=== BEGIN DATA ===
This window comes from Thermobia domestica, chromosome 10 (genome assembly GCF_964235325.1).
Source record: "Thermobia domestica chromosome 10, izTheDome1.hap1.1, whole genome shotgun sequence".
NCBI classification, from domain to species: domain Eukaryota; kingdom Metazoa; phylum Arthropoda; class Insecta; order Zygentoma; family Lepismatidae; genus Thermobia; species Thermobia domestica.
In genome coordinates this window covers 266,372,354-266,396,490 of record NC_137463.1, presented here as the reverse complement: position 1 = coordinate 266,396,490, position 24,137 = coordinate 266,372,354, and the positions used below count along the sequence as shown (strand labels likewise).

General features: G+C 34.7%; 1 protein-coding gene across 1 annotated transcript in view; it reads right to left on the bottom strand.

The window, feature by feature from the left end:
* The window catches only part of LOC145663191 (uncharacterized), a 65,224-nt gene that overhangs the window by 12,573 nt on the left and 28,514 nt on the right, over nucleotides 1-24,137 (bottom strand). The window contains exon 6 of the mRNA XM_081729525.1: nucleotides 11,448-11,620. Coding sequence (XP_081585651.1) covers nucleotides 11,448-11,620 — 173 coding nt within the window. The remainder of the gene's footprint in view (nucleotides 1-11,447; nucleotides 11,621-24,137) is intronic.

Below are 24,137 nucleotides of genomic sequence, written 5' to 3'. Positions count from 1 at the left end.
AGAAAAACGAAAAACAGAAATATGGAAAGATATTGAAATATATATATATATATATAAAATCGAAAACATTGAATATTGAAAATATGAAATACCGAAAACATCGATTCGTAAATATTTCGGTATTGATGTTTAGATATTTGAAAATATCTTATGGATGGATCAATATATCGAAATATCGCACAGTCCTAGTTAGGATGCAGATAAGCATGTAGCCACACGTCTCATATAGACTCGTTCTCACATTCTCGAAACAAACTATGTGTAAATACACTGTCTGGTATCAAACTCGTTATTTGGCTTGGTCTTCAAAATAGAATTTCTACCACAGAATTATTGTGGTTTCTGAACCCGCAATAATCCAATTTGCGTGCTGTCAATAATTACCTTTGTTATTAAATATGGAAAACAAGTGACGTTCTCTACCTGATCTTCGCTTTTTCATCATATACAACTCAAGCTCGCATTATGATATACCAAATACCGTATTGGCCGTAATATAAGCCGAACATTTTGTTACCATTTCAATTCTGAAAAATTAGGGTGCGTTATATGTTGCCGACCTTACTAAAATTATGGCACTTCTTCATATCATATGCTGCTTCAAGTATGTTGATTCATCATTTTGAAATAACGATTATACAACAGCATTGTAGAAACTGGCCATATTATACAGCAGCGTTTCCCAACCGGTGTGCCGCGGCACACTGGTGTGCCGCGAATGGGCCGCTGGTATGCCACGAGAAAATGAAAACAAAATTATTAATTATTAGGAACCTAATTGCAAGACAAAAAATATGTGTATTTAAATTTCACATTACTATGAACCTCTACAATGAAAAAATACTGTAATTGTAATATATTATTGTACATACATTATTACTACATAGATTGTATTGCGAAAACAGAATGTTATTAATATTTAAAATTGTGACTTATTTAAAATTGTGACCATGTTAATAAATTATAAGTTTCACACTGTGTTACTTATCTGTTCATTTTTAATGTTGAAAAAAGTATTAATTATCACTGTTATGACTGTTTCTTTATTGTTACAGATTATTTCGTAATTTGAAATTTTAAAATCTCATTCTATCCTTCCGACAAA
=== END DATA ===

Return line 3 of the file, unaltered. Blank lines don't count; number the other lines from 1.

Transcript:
NCBI classification, from domain to species: domain Eukaryota; kingdom Metazoa; phylum Arthropoda; class Insecta; order Zygentoma; family Lepismatidae; genus Thermobia; species Thermobia domestica.